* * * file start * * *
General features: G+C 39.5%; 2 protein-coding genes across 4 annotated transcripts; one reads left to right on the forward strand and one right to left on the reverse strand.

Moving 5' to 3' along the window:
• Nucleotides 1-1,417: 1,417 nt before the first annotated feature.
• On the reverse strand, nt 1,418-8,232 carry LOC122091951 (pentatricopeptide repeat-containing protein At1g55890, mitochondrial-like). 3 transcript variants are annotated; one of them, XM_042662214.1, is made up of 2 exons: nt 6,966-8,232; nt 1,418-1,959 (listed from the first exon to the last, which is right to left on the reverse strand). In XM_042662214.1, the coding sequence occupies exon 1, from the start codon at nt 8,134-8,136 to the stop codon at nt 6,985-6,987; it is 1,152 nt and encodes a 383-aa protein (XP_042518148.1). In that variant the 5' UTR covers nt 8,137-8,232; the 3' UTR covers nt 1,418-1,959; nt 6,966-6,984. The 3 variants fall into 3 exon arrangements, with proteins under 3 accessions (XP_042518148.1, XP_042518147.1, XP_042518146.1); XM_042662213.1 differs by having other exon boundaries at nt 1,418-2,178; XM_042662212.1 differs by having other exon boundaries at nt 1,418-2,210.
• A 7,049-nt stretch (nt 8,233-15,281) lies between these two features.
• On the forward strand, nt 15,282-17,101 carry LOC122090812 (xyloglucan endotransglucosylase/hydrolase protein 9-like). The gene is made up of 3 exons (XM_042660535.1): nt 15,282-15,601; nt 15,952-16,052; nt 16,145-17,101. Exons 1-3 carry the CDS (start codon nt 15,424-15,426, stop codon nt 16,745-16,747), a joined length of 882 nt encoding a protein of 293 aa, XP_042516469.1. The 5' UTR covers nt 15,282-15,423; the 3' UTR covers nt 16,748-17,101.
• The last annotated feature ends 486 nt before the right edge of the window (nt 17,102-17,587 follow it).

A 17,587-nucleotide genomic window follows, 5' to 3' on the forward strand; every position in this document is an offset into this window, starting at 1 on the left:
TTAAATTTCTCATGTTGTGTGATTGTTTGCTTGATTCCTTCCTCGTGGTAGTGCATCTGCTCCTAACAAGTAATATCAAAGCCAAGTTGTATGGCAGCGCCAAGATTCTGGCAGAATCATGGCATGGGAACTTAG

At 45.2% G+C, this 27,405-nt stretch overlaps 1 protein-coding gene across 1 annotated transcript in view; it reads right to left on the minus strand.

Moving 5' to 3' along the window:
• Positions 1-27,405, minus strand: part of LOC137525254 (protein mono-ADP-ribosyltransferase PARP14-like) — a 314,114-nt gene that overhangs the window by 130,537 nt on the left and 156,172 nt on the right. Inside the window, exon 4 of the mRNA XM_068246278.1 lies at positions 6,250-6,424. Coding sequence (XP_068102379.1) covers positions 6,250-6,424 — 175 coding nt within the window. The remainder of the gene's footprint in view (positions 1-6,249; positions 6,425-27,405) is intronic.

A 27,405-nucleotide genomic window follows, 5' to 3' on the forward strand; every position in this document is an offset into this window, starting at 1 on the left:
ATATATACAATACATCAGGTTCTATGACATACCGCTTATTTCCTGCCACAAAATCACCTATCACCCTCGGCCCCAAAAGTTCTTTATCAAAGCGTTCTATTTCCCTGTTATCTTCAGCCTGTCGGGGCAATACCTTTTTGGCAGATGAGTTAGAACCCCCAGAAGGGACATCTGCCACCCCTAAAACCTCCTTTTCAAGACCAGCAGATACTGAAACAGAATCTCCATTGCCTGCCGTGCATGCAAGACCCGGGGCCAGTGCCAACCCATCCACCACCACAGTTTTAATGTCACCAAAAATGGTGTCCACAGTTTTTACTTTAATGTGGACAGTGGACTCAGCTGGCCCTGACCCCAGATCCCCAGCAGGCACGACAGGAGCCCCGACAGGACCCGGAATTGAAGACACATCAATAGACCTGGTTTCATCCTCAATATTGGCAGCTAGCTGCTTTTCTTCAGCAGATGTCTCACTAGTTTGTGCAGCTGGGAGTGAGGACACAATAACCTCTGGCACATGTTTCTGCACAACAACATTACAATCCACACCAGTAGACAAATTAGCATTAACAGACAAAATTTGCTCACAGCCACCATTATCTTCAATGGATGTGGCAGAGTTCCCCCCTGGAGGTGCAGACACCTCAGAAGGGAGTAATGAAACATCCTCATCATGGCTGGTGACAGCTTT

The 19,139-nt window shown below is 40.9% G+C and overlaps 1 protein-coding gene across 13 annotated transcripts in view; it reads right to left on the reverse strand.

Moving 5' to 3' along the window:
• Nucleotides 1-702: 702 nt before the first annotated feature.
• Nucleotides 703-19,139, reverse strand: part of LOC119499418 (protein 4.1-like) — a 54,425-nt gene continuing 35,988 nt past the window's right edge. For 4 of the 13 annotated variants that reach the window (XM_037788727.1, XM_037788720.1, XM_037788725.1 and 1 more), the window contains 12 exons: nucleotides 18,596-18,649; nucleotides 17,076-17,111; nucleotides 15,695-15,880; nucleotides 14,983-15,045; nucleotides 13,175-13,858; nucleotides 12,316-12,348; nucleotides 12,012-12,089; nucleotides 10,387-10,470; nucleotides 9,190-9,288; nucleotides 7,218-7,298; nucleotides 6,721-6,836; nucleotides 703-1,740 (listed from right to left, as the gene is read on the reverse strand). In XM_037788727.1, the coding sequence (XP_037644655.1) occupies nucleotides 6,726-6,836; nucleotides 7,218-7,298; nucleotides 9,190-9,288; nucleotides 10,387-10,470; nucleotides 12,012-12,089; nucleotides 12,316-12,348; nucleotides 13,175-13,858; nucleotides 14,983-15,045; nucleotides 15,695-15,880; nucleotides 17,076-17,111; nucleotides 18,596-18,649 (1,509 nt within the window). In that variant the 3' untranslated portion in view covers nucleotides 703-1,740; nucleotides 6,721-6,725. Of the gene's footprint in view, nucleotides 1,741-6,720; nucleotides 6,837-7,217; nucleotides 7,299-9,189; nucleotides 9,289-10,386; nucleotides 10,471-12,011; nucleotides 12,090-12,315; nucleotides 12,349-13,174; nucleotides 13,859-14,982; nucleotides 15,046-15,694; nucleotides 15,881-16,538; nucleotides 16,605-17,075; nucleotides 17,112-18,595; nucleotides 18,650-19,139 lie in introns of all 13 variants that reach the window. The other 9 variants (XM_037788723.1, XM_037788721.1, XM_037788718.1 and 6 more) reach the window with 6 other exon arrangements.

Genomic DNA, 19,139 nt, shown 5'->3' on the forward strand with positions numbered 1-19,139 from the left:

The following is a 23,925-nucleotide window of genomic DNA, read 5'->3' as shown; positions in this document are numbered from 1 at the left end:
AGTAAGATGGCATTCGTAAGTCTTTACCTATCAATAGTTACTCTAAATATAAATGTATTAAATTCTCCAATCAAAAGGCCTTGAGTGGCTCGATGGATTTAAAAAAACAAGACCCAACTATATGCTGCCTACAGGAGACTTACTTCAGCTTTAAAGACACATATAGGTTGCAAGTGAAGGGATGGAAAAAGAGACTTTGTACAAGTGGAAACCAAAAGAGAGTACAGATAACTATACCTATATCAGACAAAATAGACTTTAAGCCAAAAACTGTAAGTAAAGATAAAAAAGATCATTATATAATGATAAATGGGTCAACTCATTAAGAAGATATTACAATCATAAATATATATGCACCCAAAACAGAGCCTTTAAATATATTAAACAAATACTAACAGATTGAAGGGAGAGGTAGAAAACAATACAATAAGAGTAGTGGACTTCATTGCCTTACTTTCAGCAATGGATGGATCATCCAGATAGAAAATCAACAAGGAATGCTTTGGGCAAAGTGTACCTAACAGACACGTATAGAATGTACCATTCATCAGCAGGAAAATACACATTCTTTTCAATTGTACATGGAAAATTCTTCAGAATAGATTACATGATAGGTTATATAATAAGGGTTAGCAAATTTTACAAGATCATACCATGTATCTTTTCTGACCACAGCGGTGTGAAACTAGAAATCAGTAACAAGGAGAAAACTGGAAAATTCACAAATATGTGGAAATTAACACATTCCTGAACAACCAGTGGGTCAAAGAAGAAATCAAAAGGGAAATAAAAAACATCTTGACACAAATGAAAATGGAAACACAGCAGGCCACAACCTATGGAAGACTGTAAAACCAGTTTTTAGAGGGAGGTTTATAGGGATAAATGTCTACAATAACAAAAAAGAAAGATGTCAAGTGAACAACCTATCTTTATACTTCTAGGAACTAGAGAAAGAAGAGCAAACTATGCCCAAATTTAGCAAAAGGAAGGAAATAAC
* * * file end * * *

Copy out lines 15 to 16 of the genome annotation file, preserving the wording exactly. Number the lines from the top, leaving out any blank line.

The 19,139-nt window shown below is 40.9% G+C and overlaps 1 protein-coding gene across 13 annotated transcripts in view; it reads right to left on the reverse strand.

Moving 5' to 3' along the window: